As the Milwaukee Bucks were about to win the NBA basketball championship Tuesday, people in Greece were watching closely.
With less than a minute left in the game, Yiannis Tzikas was getting ready to celebrate.
“It’s over. No one can turn this game now,” he said. His hands were shaking as he prepared to open a bottle of champagne, an alcoholic drink often served for celebrations.
Tzikas runs the Kivotos Café in Sepolia, a town in the Athens area. Milwaukee Bucks star Giannis Antetokounmpo used to get a sandwich and a drink at the restaurant on his way to play basketball as a teenager.
Tzikas opened the café to watch Game 6 of the NBA Finals, the championship series of the National Basketball Association.
Antetokounmpo is known as the “Greek Freak.” He led the Milwaukee team to its first championship in 50 years. The team defeated the Phoenix Suns 105 to 98.
After the game ended, Greek Prime Minister Kyriakos Mitsotakis tweeted a message on social media: “Incredible Giannis! Greeks everywhere celebrate!”
Antetokounmpo finished with 50 points, 14 rebounds and five blocked shots. He was named the most valuable player of the series.
“This is Giannis’ moment. He earned it and we’re proud of him,” Tzikas said.
The final game was played in the city of Milwaukee, Wisconsin. There is an eight hour difference from Athens. The game started at four o’clock in the morning local time. But Tzikas’ cafe was filled with local basketball fans, along with Antetokounmpo’s old supporters and friends in Sepolia.
They sat concerned through the first half of the game as Phoenix was winning. But the crowd came to life later as Milwaukee pulled ahead.
Kyriacos Hager watched while wearing Giannis’ jersey. “[Antetokounmpo] has brought back sporting role models to this generation,” he said. “He’s no longer Giannis from Sepolia, he’s Giannis of the entire world, an inspiration to a lot of people.”
Tzikas’ Café has a wall of framed memorabilia from the Antetokounpmo family. There are autographed jerseys and basketballs from the Bucks and the Greek national team.
The restaurant is close to where Antetokounmpo and his brothers, Thanasis, Kostas and Alex, grew up. Giannis’ three brothers also play professional basketball. Their parents were immigrants from Nigeria and gave their four boys Greek names.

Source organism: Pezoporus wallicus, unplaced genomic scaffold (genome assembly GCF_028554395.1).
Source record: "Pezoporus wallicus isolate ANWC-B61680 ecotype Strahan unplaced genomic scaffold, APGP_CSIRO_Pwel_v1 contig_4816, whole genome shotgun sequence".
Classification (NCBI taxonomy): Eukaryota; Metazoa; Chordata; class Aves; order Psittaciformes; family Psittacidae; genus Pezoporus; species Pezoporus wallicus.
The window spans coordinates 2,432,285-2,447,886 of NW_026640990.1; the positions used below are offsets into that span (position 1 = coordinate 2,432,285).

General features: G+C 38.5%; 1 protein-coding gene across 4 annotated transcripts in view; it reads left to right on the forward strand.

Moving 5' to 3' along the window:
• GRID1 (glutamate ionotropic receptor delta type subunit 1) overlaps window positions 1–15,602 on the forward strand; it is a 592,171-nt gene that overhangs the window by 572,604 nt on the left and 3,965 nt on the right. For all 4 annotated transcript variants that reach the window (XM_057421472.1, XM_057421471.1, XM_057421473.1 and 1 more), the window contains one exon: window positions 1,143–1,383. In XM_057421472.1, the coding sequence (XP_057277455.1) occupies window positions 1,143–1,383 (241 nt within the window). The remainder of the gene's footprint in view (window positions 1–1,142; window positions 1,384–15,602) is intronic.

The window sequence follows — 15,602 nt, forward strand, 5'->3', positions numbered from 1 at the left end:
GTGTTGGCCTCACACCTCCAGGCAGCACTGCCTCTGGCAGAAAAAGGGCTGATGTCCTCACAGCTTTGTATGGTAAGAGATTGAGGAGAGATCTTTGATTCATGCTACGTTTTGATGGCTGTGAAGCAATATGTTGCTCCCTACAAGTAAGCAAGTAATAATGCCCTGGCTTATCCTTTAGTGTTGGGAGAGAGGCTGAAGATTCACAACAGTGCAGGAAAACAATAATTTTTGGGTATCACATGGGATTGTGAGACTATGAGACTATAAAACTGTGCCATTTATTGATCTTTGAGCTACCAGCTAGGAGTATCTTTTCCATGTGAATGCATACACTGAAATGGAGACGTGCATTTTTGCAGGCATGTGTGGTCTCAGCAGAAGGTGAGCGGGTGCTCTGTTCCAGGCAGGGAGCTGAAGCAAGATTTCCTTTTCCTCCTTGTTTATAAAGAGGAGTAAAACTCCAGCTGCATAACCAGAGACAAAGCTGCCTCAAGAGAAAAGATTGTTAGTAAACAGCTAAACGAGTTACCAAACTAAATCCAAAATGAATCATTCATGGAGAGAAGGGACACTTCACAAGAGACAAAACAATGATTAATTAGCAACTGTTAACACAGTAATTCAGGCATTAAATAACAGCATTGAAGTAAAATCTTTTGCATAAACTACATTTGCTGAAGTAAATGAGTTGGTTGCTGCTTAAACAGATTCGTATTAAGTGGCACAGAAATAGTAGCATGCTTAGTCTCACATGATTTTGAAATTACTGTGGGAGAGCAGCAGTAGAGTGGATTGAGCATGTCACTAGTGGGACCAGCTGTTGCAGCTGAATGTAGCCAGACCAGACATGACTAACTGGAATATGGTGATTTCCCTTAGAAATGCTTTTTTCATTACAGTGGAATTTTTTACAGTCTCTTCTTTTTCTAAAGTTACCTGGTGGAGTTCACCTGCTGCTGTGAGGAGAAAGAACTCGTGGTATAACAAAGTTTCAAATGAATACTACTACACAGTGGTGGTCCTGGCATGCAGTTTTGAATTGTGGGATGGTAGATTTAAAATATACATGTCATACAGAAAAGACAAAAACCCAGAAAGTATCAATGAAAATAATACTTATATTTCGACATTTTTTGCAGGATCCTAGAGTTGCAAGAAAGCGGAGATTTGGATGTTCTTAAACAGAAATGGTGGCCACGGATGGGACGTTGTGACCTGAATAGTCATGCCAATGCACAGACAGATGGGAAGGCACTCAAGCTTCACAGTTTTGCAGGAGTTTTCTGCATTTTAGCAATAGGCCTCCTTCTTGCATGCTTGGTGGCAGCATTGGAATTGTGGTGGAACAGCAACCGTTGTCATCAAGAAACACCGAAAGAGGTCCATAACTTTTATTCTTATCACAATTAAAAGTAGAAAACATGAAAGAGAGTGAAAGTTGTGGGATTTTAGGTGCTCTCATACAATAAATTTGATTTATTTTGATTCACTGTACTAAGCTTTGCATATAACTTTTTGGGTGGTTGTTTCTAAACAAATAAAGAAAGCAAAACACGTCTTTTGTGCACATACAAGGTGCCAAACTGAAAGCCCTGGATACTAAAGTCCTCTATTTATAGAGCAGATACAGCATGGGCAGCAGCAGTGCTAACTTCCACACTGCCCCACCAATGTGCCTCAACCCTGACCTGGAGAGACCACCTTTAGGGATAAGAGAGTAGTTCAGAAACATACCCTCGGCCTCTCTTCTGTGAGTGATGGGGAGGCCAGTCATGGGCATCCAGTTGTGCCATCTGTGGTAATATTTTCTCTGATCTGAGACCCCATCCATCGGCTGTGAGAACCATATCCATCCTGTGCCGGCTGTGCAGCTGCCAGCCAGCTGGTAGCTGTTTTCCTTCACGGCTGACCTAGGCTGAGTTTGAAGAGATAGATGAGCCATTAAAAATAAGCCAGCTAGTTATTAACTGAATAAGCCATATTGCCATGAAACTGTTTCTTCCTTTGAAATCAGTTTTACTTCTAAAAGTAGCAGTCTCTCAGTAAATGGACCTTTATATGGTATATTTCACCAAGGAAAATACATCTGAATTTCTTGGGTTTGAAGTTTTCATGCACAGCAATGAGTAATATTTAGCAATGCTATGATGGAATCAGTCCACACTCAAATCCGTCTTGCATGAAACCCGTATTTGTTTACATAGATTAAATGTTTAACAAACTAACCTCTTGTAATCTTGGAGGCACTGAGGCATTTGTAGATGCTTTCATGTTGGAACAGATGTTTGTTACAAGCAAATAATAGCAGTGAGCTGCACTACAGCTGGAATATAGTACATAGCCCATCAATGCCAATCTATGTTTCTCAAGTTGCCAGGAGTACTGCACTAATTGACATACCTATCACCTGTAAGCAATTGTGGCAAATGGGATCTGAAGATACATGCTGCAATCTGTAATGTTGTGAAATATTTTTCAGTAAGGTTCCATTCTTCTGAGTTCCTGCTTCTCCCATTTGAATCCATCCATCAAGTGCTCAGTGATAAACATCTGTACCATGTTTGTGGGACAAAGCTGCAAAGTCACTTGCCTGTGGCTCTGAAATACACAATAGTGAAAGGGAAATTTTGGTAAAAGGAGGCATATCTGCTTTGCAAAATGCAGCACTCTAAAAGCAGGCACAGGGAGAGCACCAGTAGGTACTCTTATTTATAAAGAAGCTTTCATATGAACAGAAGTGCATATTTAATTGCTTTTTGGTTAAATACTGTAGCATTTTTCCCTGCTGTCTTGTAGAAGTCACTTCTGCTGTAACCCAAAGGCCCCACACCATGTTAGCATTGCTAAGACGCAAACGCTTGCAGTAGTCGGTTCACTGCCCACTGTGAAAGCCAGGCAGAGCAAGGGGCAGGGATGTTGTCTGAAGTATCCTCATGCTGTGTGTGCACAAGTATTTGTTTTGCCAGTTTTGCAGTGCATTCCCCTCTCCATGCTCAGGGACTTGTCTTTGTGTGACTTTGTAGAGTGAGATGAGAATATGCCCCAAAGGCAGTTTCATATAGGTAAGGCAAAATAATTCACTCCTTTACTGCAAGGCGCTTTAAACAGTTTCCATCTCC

Tzikas said Giannis always stops by the cafe when he visits Greece. He said his personality has not changed even with his fame.
“He was always simple, humble, and polite and when he grew up, he never forgot where he started,” he said. “He had a lot against him. He was poor and he was a different color than the rest of us and he made it...He believed in his dream and he made it happen.”
I’m Dan Friedell.
Derek Gatopoulos and Theodora Tongas reported this story for The Associated Press. Dan Novak adapted it for VOA Learning English. Mario Ritter, Jr. was the editor.
Words in This Story
freak — adj. not natural, normal, or likely
rebound –n. the act of getting the basketball after a shot is missed;
jersey — n. a loose shirt worn by a member of a sports team as part of a uniform
inspiration — n. something that makes someone want to do something or that gives someone an idea about what to do or create
memorabilia – n. objects or materials that are collected because they are related to a particular event, person, etc. : things collected as remembrances of a past trip or activity
autograph – n. the signature of a famous person
humble — adj. not thinking of yourself as better than other people
polite –adj. having or showing good manners and respect for other people